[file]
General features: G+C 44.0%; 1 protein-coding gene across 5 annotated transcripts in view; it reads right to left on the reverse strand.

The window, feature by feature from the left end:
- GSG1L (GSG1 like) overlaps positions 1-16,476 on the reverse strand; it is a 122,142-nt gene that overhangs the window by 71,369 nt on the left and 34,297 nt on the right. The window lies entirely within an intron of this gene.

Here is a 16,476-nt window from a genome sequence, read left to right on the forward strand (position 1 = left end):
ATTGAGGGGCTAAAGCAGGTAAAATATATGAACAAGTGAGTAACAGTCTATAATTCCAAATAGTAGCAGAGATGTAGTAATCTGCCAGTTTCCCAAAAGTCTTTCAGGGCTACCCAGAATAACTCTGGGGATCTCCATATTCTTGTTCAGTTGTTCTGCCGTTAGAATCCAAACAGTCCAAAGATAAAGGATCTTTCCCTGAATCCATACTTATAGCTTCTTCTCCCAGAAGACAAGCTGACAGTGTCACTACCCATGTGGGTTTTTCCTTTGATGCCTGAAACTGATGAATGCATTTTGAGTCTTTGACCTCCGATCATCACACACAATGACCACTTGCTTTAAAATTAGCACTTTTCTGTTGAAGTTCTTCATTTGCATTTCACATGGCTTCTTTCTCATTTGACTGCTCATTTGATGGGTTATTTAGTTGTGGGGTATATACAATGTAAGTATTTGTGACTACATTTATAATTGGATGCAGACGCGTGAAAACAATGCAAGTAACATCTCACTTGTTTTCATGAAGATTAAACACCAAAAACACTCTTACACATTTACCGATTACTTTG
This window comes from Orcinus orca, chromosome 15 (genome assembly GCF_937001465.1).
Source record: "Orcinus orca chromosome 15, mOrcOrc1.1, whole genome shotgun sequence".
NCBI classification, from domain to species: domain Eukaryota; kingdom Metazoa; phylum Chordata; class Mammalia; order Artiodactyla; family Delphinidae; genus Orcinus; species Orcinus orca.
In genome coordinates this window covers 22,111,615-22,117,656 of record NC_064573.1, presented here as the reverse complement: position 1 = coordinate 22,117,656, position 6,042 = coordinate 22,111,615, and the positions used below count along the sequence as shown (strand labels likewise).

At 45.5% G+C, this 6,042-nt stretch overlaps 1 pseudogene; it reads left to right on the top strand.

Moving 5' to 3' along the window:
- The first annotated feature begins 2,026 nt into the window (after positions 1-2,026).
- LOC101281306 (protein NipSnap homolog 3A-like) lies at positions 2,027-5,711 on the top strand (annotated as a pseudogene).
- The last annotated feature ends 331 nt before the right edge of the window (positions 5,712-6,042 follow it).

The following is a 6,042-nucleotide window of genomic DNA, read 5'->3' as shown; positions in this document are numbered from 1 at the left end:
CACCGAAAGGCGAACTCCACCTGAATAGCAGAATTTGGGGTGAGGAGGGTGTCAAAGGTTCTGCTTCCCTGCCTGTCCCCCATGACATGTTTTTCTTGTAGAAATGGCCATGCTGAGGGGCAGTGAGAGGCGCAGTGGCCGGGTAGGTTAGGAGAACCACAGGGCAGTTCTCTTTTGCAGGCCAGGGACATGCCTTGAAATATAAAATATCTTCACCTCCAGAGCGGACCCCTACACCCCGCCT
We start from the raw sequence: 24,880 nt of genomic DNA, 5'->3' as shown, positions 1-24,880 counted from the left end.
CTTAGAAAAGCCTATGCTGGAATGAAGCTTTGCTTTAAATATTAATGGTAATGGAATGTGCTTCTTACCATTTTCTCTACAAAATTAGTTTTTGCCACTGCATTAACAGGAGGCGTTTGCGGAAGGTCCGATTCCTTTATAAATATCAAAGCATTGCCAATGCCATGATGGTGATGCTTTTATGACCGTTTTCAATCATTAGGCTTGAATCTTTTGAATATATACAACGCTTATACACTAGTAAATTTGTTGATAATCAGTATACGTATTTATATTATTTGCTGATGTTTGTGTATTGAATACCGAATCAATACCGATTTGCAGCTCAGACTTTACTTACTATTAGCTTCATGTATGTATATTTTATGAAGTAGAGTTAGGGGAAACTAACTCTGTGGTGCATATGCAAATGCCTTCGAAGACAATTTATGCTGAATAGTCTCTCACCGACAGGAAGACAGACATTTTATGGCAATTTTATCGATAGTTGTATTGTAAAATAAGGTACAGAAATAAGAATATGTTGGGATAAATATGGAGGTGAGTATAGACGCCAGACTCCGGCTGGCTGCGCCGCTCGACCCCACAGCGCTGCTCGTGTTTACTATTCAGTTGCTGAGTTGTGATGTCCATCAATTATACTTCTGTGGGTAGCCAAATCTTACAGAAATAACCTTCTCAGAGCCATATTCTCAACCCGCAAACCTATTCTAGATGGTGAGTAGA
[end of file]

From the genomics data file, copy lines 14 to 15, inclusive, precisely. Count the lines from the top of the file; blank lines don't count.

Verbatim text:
- The last annotated feature ends 331 nt before the right edge of the window (positions 5,712-6,042 follow it).

The following is a 6,042-nucleotide window of genomic DNA, read 5'->3' as shown; positions in this document are numbered from 1 at the left end: